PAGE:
CPD Explores Science as a Language of Diplomacy
USC Conference Explores Science as a Language of Diplomacy
Scientists of many nationalities routinely collaborate across borders to solve problems, opening dialog for diplomacy even between unfriendly nations
Los Angeles, January 26, 2010--Scientists will join diplomats and policy experts on the campus of the University of Southern California on Friday, February 5, to discuss the role of their profession in international relations--past, present and future.
“In scientific endeavors, as in no other field, nations set aside political differences and collaborate to advance the best interests of their citizens,” said Philip Seib, director of the USC Center on Public Diplomacy (CPD), which hosts the "Science Diplomacy and the Prevention of Conflict" conference.
Even during the tense times of the Cold War, Seib noted, American scientists worked with their Soviet counterparts, motivated by the belief that they could help states work out their differences. Currently, discussions between scientists provide a backchannel between states that have experienced troubled relations, such as North Korea and the United States, or India and China. Globally, a wide range of international issues, including climate change, drought, communicable diseases and energy development have complex technical elements that demand high-level international scientific collaboration.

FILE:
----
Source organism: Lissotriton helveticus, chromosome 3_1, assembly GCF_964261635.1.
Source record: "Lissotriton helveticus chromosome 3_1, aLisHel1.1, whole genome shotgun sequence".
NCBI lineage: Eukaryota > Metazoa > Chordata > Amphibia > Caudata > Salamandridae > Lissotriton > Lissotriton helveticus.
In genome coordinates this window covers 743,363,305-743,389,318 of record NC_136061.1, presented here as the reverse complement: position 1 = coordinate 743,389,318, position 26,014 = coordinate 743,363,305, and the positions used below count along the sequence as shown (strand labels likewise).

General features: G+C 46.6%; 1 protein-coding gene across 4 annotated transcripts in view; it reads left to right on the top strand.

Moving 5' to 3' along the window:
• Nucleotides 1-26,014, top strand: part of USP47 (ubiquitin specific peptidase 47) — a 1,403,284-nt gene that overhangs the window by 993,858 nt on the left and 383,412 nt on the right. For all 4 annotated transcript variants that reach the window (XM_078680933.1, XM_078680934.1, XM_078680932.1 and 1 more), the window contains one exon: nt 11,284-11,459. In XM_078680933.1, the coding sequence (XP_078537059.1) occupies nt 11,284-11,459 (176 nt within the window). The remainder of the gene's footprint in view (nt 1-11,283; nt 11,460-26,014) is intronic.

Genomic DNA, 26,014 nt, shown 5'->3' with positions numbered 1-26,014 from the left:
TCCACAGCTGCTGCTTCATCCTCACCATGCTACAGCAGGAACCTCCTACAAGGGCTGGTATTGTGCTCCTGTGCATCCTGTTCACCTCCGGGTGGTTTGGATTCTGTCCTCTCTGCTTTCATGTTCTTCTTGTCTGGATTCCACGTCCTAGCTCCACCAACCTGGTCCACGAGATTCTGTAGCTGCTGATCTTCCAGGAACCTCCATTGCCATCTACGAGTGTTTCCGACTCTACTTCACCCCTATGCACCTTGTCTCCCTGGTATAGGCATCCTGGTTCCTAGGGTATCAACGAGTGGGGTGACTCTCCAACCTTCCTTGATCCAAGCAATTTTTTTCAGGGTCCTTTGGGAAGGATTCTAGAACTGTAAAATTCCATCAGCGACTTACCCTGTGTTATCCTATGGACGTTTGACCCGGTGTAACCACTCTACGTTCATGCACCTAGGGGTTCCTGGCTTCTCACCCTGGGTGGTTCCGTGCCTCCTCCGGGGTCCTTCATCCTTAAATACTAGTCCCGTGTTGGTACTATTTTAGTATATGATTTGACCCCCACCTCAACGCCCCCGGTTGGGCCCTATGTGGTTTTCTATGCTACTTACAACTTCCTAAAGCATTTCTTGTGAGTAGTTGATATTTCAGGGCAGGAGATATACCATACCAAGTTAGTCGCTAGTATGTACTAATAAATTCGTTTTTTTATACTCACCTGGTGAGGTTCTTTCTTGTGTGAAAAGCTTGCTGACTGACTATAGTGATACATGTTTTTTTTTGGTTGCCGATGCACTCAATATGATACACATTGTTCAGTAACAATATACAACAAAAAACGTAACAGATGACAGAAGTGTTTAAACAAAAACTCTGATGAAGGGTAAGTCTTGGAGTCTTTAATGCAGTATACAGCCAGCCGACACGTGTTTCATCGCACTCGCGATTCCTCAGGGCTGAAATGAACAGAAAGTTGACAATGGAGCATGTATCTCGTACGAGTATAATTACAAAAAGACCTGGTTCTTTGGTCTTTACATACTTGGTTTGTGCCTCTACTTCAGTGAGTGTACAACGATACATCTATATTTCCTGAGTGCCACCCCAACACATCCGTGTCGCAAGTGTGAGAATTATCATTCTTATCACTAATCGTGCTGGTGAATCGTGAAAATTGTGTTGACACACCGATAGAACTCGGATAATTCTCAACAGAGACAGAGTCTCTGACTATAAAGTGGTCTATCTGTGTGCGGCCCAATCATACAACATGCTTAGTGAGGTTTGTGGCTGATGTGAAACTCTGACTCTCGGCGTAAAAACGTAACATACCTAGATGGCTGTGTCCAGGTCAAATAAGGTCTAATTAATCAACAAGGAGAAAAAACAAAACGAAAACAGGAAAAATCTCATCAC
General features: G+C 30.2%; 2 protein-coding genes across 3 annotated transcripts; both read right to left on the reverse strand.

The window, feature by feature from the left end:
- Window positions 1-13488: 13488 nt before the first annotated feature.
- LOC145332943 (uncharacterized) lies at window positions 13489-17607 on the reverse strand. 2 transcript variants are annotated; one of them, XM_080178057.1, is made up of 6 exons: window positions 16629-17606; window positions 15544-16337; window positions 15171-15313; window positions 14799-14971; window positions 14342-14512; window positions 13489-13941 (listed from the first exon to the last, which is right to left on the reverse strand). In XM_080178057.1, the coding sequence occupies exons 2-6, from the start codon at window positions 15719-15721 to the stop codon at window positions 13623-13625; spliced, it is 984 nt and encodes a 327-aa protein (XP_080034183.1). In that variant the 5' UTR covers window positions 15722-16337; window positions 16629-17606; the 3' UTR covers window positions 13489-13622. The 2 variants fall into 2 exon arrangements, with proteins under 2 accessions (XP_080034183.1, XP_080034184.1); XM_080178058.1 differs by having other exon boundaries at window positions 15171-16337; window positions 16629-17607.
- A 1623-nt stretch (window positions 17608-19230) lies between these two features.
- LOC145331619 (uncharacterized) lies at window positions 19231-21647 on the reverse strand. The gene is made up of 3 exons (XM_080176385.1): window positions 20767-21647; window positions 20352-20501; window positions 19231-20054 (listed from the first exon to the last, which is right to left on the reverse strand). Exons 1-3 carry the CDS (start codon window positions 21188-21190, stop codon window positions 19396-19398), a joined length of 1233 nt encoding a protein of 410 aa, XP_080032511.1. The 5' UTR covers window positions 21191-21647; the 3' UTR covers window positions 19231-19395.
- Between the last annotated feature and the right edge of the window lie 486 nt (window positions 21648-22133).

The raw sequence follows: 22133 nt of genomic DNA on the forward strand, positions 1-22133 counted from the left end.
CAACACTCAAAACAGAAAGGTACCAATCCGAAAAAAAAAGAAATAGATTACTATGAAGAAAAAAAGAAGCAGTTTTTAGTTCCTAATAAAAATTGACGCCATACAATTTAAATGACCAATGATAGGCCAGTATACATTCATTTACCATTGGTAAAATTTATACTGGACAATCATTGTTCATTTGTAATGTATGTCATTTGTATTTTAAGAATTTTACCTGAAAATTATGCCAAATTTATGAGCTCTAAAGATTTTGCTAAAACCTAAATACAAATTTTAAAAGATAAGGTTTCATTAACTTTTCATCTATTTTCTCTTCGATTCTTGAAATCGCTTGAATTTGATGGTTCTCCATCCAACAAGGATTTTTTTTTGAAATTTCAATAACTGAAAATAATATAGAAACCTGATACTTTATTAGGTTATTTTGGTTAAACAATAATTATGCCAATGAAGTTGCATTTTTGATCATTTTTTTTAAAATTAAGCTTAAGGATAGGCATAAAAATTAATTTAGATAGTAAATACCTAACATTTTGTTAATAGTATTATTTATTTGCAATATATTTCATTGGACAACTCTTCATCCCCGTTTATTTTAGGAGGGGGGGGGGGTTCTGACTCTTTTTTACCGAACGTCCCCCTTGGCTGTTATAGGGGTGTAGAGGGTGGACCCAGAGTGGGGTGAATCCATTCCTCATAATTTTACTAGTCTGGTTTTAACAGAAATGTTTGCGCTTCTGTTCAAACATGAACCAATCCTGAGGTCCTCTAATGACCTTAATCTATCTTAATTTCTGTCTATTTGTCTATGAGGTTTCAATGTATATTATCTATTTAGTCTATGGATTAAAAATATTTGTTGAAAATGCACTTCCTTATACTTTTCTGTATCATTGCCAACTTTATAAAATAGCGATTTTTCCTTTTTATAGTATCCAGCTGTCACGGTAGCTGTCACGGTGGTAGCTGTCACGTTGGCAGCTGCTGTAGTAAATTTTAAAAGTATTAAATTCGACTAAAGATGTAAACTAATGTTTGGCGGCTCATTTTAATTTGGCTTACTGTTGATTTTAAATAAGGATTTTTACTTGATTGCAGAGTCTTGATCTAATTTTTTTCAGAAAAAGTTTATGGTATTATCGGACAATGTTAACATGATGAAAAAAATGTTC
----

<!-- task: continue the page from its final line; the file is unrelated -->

The conference will feature presentations on a wide range of such interactions, according to Yannis C. Yortsos, dean of the USC Viterbi School of Engineering, who will chair a panel on “Science, Development, and Security.”
The United States Institute of Peace and its Center of Innovation for Science, Technology and Peacebuilding is co-sponsoring the conference.
Vaughan Turekian, director of the Center for Science Diplomacy, American Association for the Advancement of Science, will be the keynote speaker at a dinner on February 4.
In addition, the Partnership for a Secure America will discuss their science diplomacy initiative and next steps as they launch an expanded effort to engage the legislative and executive branches in better integration of science into diplomacy.
The conference is open to the public, but seating is limited. Please rsvp to firstname.lastname@example.org.
For the complete conference agenda and list of speakers, go to http://uscpublicdiplomacy.com/index.php/events/events_detail/8763/
About the USC Center on Public Diplomacy
The USC Center on Public Diplomacy was established in 2003 as a partnership between the Annenberg School for Communication & Journalism and the School of International Relations at the University of Southern California. The Center is a joint research, analysis and professional training organization dedicated to furthering the study and practice of global public diplomacy. USC received the 2007 Benjamin Franklin Award for Public Diplomacy in recognition of the university's teaching, training and research in public diplomacy. The award was one of four inaugural awards from the U.S. State Department.
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